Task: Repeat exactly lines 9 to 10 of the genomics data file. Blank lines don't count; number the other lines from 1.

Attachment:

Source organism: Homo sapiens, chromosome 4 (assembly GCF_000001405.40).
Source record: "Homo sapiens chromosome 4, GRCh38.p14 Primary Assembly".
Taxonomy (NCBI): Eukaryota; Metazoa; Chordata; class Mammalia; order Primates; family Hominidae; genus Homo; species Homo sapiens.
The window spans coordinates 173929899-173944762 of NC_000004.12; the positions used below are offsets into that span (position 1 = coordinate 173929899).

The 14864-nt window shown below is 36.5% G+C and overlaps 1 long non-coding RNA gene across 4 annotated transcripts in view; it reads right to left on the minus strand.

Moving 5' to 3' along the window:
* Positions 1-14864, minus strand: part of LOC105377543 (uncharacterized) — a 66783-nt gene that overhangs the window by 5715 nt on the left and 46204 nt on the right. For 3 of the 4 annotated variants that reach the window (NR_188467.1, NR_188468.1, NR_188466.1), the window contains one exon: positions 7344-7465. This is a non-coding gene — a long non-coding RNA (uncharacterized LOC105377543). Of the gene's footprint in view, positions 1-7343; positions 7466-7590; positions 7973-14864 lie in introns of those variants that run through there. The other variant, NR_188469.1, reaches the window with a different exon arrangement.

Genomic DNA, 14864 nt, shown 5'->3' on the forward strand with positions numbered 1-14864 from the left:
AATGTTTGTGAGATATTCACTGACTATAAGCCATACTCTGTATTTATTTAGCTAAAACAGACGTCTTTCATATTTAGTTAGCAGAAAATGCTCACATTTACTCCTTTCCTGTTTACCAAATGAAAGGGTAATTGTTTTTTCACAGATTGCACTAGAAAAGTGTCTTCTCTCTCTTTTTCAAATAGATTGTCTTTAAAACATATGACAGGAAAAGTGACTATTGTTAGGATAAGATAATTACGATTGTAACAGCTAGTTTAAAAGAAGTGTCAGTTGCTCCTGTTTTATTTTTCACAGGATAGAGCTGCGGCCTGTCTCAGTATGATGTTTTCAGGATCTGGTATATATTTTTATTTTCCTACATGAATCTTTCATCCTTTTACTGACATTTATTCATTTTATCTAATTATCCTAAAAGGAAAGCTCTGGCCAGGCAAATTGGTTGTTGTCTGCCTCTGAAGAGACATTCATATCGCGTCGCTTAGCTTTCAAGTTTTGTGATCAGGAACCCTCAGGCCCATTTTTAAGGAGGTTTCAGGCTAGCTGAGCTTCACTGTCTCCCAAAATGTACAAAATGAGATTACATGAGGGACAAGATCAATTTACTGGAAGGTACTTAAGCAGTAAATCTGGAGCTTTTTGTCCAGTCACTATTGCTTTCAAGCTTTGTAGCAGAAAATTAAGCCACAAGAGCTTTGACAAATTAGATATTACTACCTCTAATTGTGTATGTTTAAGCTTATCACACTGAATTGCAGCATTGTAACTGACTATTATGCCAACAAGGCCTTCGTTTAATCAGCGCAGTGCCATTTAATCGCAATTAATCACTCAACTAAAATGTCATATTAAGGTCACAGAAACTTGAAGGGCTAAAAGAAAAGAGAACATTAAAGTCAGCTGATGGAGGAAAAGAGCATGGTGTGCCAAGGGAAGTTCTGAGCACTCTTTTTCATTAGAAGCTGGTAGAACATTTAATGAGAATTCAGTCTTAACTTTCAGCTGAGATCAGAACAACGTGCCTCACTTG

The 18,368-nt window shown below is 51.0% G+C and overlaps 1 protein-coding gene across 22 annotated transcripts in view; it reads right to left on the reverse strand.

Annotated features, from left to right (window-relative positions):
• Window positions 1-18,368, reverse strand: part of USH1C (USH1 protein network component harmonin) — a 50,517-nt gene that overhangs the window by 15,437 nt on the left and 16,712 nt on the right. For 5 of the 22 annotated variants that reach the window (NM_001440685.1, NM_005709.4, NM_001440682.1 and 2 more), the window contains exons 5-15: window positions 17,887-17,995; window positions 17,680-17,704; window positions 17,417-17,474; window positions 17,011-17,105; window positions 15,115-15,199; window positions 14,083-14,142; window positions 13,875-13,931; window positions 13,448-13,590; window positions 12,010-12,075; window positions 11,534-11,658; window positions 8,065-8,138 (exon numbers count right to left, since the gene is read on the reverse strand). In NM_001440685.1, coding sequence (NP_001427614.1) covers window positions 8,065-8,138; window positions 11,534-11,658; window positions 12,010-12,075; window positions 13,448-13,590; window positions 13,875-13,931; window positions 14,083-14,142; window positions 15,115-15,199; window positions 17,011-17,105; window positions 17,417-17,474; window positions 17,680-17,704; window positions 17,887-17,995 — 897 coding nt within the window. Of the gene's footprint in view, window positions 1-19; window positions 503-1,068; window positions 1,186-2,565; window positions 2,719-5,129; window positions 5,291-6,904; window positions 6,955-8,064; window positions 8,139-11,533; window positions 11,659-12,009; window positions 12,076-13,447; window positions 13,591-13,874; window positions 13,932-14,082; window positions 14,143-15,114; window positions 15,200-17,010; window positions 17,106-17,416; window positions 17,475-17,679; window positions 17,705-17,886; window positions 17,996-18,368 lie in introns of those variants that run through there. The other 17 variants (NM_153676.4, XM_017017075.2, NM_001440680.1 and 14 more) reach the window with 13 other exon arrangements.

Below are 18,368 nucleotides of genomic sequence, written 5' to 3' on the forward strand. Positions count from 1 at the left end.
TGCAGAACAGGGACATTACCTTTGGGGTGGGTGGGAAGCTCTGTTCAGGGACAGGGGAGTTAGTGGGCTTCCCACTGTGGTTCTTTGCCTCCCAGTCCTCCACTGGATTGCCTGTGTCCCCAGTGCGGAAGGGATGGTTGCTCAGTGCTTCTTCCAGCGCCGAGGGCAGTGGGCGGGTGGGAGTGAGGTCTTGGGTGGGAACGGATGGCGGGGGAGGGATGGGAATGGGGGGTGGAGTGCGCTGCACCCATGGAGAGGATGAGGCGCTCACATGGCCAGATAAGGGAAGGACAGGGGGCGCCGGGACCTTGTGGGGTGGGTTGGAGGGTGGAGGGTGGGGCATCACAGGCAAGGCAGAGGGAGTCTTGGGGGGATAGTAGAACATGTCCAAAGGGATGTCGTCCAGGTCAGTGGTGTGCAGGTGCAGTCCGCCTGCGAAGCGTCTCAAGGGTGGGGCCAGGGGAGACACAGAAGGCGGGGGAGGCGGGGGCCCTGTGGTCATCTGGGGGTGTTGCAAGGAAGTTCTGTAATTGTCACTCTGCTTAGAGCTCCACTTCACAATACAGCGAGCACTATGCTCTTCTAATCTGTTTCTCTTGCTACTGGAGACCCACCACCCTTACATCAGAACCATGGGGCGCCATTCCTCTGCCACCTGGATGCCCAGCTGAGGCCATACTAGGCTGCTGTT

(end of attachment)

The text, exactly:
AATGTTTGTGAGATATTCACTGACTATAAGCCATACTCTGTATTTATTTAGCTAAAACAGACGTCTTTCATATTTAGTTAGCAGAAAATGCTCACATTTACTCCTTTCCTGTTTACCAAATGAAAGGGTAATTGTTTTTTCACAGATTGCACTAGAAAAGTGTCTTCTCTCTCTTTTTCAAATAGATTGTCTTTAAAACATATGACAGGAAAAGTGACTATTGTTAGGATAAGATAATTACGATTGTAACAGCTAGTTTAAAAGAAGTGTCAGTTGCTCCTGTTTTATTTTTCACAGGATAGAGCTGCGGCCTGTCTCAGTATGATGTTTTCAGGATCTGGTATATATTTTTATTTTCCTACATGAATCTTTCATCCTTTTACTGACATTTATTCATTTTATCTAATTATCCTAAAAGGAAAGCTCTGGCCAGGCAAATTGGTTGTTGTCTGCCTCTGAAGAGACATTCATATCGCGTCGCTTAGCTTTCAAGTTTTGTGATCAGGAACCCTCAGGCCCATTTTTAAGGAGGTTTCAGGCTAGCTGAGCTTCACTGTCTCCCAAAATGTACAAAATGAGATTACATGAGGGACAAGATCAATTTACTGGAAGGTACTTAAGCAGTAAATCTGGAGCTTTTTGTCCAGTCACTATTGCTTTCAAGCTTTGTAGCAGAAAATTAAGCCACAAGAGCTTTGACAAATTAGATATTACTACCTCTAATTGTGTATGTTTAAGCTTATCACACTGAATTGCAGCATTGTAACTGACTATTATGCCAACAAGGCCTTCGTTTAATCAGCGCAGTGCCATTTAATCGCAATTAATCACTCAACTAAAATGTCATATTAAGGTCACAGAAACTTGAAGGGCTAAAAGAAAAGAGAACATTAAAGTCAGCTGATGGAGGAAAAGAGCATGGTGTGCCAAGGGAAGTTCTGAGCACTCTTTTTCATTAGAAGCTGGTAGAACATTTAATGAGAATTCAGTCTTAACTTTCAGCTGAGATCAGAACAACGTGCCTCACTTG

The 18,368-nt window shown below is 51.0% G+C and overlaps 1 protein-coding gene across 22 annotated transcripts in view; it reads right to left on the reverse strand.